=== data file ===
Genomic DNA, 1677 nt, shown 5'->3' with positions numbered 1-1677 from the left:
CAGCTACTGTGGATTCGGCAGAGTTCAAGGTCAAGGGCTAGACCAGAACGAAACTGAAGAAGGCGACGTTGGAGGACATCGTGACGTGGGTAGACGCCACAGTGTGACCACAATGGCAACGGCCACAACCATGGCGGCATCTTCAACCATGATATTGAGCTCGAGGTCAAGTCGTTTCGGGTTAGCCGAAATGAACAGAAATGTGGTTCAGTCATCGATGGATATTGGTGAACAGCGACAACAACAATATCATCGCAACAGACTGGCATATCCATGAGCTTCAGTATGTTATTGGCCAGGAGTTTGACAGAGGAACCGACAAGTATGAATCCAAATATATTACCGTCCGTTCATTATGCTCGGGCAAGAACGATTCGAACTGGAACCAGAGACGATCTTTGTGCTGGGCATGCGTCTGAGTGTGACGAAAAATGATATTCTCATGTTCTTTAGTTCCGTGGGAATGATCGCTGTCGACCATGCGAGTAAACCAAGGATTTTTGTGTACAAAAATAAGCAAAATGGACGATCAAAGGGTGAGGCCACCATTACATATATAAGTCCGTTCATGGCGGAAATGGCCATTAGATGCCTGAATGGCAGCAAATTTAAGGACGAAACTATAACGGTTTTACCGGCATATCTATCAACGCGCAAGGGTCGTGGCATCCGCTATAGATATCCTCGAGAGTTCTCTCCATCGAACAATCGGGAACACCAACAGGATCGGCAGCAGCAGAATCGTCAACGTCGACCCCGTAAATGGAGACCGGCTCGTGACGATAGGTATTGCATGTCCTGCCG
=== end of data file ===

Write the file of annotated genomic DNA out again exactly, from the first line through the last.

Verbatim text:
Genomic DNA, 1677 nt, shown 5'->3' with positions numbered 1-1677 from the left:
CAGCTACTGTGGATTCGGCAGAGTTCAAGGTCAAGGGCTAGACCAGAACGAAACTGAAGAAGGCGACGTTGGAGGACATCGTGACGTGGGTAGACGCCACAGTGTGACCACAATGGCAACGGCCACAACCATGGCGGCATCTTCAACCATGATATTGAGCTCGAGGTCAAGTCGTTTCGGGTTAGCCGAAATGAACAGAAATGTGGTTCAGTCATCGATGGATATTGGTGAACAGCGACAACAACAATATCATCGCAACAGACTGGCATATCCATGAGCTTCAGTATGTTATTGGCCAGGAGTTTGACAGAGGAACCGACAAGTATGAATCCAAATATATTACCGTCCGTTCATTATGCTCGGGCAAGAACGATTCGAACTGGAACCAGAGACGATCTTTGTGCTGGGCATGCGTCTGAGTGTGACGAAAAATGATATTCTCATGTTCTTTAGTTCCGTGGGAATGATCGCTGTCGACCATGCGAGTAAACCAAGGATTTTTGTGTACAAAAATAAGCAAAATGGACGATCAAAGGGTGAGGCCACCATTACATATATAAGTCCGTTCATGGCGGAAATGGCCATTAGATGCCTGAATGGCAGCAAATTTAAGGACGAAACTATAACGGTTTTACCGGCATATCTATCAACGCGCAAGGGTCGTGGCATCCGCTATAGATATCCTCGAGAGTTCTCTCCATCGAACAATCGGGAACACCAACAGGATCGGCAGCAGCAGAATCGTCAACGTCGACCCCGTAAATGGAGACCGGCTCGTGACGATAGGTATTGCATGTCCTGCCG